I stumbled into the beginning of part I of this show and was quickly
captivated! My parents immigrated to this country from Mexico in 1961
with my sister and I when we were both very young with the idea that they
could make a better life. We had very little money but accepted the many
challenges and hardships, some similar to those featured in this series,
but never quit or were allowed to quit. We were taught to work hard and
We often made trips back to Mexico to visit family and as a youngster
I can clearly recall the distinct difference between our family's
perspective in life and that of my Mexican relatives. Having the knowledge
of how blessed I truly was made me work harder in school and beyond.
I think that maybe some Americans do not understand why so many people
risk so much to come to this country but this series certainly illustrates
why we must never take our country and it's resources for granted. Sucess
can be achieved for both immigrants and natives with hard work
Thank you for airing such a wonderful program, I was captivated from the
start. It instigated great discussions around the water cooler.
I think all Americans should be forced to watch this series--I don't think
the majority of those born and raised in the US have much of an idea to
what lengths people go to get here. Not only that, but watching the series
serves as a reminder just how important diversity is in the US. These
people highlighted in the series come from fascinating cultures very
different from our own and can contribute in very different ways to our
society. I'd be willing to bet that most Texans, for example, would be
hard pressed to find Nigeria, or Palestine, or India, or the Dominican
Republic or even Mexico on the map. The melting pot has become 'fit in or
else' in the last decade or so, and that's sad. Their stories were
compelling and I wish them all every success here.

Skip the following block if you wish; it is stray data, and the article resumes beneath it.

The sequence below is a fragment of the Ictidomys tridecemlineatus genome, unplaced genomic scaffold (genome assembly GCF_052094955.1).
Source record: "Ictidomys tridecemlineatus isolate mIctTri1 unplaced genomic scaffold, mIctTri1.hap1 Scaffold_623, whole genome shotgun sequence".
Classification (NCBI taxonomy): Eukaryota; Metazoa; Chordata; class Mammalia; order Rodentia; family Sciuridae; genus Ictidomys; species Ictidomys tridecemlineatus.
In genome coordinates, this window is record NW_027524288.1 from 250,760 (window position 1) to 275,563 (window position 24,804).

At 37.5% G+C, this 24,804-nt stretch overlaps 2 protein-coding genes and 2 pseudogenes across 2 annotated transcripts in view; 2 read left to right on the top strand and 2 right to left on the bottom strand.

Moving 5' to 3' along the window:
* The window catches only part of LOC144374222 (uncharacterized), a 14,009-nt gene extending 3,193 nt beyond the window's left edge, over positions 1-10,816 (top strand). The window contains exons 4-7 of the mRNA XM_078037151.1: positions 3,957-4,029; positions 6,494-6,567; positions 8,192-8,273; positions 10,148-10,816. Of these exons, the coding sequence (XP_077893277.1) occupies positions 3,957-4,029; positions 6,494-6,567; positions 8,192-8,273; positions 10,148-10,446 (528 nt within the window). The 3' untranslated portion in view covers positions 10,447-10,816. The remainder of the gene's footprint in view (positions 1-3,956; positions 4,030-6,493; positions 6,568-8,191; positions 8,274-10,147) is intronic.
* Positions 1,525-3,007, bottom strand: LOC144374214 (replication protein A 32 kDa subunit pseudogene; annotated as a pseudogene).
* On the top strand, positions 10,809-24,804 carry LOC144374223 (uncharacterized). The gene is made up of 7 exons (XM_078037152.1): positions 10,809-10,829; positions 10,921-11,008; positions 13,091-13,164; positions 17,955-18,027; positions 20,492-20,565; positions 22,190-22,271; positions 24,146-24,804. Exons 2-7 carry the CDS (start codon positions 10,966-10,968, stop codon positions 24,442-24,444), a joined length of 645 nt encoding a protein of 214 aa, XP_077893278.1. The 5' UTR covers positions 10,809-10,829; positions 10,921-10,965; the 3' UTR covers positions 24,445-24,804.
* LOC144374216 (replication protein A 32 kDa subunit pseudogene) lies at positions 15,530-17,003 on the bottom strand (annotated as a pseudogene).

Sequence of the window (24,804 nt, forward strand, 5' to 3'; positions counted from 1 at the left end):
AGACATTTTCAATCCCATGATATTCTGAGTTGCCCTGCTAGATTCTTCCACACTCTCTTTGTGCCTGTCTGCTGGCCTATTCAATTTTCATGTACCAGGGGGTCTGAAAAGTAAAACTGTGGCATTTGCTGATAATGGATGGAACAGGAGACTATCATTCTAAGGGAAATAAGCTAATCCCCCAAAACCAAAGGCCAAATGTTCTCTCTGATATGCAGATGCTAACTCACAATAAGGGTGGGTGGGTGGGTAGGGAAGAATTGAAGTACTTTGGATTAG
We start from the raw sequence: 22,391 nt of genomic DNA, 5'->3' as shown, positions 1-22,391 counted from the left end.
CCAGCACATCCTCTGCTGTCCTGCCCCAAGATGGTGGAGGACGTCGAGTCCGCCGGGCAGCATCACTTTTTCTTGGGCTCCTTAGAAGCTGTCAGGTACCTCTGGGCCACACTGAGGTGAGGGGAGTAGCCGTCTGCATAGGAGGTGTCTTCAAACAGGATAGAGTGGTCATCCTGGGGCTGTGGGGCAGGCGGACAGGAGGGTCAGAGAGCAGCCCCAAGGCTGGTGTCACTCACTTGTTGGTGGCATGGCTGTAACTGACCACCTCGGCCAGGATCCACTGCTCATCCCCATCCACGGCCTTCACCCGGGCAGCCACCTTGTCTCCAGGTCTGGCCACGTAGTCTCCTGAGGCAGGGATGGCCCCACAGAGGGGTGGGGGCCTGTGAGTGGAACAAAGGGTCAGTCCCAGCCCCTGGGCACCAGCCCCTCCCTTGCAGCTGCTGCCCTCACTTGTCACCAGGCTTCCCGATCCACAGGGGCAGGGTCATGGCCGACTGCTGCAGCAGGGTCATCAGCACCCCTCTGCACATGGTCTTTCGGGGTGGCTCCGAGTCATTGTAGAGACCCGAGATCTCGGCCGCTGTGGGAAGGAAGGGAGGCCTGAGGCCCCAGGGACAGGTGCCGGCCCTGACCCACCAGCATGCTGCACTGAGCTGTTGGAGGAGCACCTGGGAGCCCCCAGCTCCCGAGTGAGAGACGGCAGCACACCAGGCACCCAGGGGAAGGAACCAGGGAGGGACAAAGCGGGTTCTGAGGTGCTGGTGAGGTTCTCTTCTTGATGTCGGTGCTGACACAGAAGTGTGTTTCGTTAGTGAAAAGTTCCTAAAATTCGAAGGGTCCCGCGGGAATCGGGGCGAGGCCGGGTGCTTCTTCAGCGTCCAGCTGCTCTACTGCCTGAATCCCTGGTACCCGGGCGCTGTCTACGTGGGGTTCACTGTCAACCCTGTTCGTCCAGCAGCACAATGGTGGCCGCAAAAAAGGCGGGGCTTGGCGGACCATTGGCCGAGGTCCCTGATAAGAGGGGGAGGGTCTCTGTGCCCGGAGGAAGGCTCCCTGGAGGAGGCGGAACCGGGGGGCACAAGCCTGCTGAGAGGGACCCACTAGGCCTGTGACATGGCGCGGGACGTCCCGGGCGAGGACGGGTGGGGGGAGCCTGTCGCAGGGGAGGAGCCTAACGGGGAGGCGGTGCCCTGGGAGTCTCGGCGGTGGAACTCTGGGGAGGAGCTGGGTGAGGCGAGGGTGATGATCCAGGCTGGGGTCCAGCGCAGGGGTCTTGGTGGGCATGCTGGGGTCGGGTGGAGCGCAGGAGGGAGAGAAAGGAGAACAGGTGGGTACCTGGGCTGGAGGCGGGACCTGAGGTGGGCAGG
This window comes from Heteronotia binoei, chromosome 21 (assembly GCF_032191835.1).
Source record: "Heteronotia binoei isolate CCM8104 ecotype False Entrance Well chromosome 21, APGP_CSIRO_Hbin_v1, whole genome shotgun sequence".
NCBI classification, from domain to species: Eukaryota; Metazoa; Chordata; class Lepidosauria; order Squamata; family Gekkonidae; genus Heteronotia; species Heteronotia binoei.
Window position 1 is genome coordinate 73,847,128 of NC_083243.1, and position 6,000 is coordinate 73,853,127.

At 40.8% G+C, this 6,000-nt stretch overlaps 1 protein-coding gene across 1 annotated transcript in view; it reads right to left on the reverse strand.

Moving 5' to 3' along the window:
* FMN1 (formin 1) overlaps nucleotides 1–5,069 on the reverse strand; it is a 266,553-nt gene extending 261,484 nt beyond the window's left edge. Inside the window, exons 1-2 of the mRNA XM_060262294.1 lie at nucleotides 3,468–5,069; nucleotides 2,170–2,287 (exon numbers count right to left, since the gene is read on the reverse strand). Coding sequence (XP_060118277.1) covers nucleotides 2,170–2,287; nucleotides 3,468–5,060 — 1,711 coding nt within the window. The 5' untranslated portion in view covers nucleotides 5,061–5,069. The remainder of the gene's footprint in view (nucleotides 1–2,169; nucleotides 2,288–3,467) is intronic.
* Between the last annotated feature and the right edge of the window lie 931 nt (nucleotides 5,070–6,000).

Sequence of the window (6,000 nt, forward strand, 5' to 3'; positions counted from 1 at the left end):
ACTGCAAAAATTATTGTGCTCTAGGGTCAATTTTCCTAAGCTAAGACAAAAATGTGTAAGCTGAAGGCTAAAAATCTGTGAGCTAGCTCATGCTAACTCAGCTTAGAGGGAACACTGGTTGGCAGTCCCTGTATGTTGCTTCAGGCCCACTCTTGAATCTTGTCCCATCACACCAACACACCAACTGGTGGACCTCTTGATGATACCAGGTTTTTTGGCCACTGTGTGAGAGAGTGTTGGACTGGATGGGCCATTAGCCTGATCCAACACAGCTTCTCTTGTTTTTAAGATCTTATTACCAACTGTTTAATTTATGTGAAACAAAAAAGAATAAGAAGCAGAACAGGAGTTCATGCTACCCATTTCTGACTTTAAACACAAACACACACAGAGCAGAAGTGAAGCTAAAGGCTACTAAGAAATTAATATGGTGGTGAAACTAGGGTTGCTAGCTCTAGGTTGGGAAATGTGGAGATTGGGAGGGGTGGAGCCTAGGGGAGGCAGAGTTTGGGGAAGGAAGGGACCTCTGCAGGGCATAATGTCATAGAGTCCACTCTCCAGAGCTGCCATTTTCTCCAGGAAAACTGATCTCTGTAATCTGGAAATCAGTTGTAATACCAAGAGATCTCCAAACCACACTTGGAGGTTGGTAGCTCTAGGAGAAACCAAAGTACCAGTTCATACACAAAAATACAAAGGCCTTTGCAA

Washington, District of Co
After following the progression of the lives showcased in this wonderful
series I must say that I am deeply ashamed as a 3rd generation American.
As a whole I feel we have lost touch with the fundamentals upon which this
once great nation was founded upon. I fully agree with Israel's statement
in the 2nd installment that "it's easier to raise a child in Nigeria."
Again, I express my deepest shame of ,ultimately, of the way we treat our
brothers and sisters of humanity. We have gone from a society of
freedoms, expressiveness, and compassion, to one where there is only one
singular mitigating factor of importance, one 'label' - that of the
'almighty dollar'. I have just recently started to change my views and
have recently decided to take action. Seeing this documentary has only
reaffirmed my thoughts, feelings, and ideals, towards pushing this country
towards a true 'Global' mind set, and away from a self-serving 'gotta get
what's mine and get it now!' mentality. I can honestly say that I have
gotten the most satisfaction in my life from helping others and even just saying 'Hello' to stranger on the street and having that same sentiment
reciprocated, than from getting a bigger paycheck each year.. Please,